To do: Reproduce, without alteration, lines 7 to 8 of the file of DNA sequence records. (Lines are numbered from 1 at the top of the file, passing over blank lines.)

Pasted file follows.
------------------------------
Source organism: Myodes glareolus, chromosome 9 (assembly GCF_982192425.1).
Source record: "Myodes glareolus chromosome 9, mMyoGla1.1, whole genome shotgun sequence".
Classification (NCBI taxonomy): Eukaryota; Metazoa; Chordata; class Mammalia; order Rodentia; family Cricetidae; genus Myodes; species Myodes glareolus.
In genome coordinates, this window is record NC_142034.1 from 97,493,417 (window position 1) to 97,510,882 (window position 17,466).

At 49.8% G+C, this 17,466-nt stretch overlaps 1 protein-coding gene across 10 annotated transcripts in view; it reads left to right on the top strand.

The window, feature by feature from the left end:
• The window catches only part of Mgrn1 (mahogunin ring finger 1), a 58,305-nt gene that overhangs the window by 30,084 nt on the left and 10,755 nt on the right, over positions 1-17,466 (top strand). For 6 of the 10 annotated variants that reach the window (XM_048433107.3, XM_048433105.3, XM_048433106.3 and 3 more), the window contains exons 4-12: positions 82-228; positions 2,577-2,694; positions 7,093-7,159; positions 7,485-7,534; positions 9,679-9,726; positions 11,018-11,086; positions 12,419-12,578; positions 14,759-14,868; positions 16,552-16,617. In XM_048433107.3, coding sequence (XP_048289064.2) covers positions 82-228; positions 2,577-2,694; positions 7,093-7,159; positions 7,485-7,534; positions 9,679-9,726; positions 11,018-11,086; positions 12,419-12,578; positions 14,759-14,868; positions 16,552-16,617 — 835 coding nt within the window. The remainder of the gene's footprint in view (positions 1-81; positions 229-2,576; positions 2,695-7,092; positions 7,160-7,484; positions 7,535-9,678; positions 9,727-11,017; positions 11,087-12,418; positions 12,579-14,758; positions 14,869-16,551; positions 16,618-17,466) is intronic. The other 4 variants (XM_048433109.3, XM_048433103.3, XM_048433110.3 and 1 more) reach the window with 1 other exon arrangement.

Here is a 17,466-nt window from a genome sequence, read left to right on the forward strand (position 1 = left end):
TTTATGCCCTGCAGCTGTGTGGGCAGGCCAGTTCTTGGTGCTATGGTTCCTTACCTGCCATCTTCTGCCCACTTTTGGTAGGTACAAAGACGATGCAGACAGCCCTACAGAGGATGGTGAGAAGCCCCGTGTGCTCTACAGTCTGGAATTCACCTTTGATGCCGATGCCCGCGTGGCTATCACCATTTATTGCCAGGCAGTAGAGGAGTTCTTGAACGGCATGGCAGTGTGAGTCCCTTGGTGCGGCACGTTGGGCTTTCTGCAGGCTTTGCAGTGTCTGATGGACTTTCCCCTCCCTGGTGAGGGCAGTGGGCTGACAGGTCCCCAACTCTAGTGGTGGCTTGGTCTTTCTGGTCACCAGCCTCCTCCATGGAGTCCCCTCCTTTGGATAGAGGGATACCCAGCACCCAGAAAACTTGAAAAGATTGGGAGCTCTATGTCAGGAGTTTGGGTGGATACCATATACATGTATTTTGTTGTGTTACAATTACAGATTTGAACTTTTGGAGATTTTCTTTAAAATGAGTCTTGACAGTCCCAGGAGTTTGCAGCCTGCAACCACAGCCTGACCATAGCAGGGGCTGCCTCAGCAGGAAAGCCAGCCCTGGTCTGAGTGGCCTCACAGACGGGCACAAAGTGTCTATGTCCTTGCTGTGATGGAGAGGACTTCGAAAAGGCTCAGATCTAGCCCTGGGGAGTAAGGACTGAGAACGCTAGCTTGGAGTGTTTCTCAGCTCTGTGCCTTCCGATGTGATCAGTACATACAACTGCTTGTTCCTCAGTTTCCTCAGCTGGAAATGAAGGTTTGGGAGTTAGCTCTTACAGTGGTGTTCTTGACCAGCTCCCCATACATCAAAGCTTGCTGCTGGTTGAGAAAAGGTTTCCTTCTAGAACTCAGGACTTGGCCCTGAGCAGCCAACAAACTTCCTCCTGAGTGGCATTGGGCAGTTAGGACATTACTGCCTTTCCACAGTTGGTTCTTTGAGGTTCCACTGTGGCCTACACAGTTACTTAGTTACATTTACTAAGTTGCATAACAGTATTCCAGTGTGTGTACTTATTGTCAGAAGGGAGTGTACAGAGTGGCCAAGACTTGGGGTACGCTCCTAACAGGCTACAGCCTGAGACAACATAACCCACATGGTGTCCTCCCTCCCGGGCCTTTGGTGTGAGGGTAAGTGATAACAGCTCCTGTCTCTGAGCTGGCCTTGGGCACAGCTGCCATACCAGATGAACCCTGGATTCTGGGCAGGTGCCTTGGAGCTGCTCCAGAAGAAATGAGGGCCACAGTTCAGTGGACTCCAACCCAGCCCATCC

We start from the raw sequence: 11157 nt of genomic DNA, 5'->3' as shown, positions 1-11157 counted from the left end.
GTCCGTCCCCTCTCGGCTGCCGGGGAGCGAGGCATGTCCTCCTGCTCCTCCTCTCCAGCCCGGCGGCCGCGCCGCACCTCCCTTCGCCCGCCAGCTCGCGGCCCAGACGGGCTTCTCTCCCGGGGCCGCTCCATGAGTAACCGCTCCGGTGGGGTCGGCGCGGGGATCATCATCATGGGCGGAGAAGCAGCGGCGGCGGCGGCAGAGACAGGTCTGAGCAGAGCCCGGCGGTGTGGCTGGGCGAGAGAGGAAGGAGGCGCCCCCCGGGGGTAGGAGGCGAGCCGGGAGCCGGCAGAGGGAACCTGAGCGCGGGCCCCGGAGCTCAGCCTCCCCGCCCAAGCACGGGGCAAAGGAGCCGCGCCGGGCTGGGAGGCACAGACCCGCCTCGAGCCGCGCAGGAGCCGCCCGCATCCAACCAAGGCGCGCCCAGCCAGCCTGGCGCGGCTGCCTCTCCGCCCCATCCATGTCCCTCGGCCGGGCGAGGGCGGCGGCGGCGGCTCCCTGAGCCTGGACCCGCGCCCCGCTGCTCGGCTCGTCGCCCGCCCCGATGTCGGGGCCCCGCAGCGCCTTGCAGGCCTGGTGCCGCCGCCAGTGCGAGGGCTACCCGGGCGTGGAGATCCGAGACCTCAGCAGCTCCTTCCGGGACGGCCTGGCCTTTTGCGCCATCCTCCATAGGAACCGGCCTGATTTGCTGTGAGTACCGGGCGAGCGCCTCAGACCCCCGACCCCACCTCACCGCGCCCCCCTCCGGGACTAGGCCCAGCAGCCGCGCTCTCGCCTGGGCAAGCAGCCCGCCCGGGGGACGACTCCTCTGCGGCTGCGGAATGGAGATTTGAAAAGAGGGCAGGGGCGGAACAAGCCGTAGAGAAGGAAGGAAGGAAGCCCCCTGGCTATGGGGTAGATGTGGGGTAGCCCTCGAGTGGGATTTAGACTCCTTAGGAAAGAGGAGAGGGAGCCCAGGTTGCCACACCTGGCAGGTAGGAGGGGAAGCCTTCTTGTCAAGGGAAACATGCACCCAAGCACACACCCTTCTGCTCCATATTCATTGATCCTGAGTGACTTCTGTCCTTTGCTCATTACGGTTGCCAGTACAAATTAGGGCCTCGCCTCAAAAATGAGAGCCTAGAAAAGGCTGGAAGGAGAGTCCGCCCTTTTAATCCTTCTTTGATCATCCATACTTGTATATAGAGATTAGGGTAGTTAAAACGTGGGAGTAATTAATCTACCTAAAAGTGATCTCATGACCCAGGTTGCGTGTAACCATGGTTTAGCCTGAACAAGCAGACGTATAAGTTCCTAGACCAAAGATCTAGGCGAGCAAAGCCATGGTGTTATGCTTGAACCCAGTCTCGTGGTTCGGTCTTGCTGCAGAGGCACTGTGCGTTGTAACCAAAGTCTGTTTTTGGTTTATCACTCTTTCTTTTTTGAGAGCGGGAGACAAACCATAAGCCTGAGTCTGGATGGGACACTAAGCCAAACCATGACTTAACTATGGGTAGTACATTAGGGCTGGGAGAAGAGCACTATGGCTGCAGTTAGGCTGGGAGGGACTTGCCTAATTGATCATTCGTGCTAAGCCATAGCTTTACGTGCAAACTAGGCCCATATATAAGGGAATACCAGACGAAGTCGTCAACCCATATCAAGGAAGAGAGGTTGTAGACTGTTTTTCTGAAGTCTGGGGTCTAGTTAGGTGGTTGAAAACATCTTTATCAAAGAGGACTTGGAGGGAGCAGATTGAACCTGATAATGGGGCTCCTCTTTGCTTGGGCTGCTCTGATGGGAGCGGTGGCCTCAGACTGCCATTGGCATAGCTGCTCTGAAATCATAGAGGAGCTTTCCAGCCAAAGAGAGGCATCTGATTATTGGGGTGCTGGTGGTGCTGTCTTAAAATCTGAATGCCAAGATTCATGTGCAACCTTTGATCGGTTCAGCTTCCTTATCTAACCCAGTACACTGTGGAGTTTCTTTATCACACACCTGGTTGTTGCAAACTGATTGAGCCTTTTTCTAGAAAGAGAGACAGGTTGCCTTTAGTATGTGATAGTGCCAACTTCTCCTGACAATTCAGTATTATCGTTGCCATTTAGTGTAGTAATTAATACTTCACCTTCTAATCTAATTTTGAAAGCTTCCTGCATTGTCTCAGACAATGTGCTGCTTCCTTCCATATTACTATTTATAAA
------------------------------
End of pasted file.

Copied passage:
• The window catches only part of Mgrn1 (mahogunin ring finger 1), a 58,305-nt gene that overhangs the window by 30,084 nt on the left and 10,755 nt on the right, over positions 1-17,466 (top strand). For 6 of the 10 annotated variants that reach the window (XM_048433107.3, XM_048433105.3, XM_048433106.3 and 3 more), the window contains exons 4-12: positions 82-228; positions 2,577-2,694; positions 7,093-7,159; positions 7,485-7,534; positions 9,679-9,726; positions 11,018-11,086; positions 12,419-12,578; positions 14,759-14,868; positions 16,552-16,617. In XM_048433107.3, coding sequence (XP_048289064.2) covers positions 82-228; positions 2,577-2,694; positions 7,093-7,159; positions 7,485-7,534; positions 9,679-9,726; positions 11,018-11,086; positions 12,419-12,578; positions 14,759-14,868; positions 16,552-16,617 — 835 coding nt within the window. The remainder of the gene's footprint in view (positions 1-81; positions 229-2,576; positions 2,695-7,092; positions 7,160-7,484; positions 7,535-9,678; positions 9,727-11,017; positions 11,087-12,418; positions 12,579-14,758; positions 14,869-16,551; positions 16,618-17,466) is intronic. The other 4 variants (XM_048433109.3, XM_048433103.3, XM_048433110.3 and 1 more) reach the window with 1 other exon arrangement.

Here is a 17,466-nt window from a genome sequence, read left to right on the forward strand (position 1 = left end):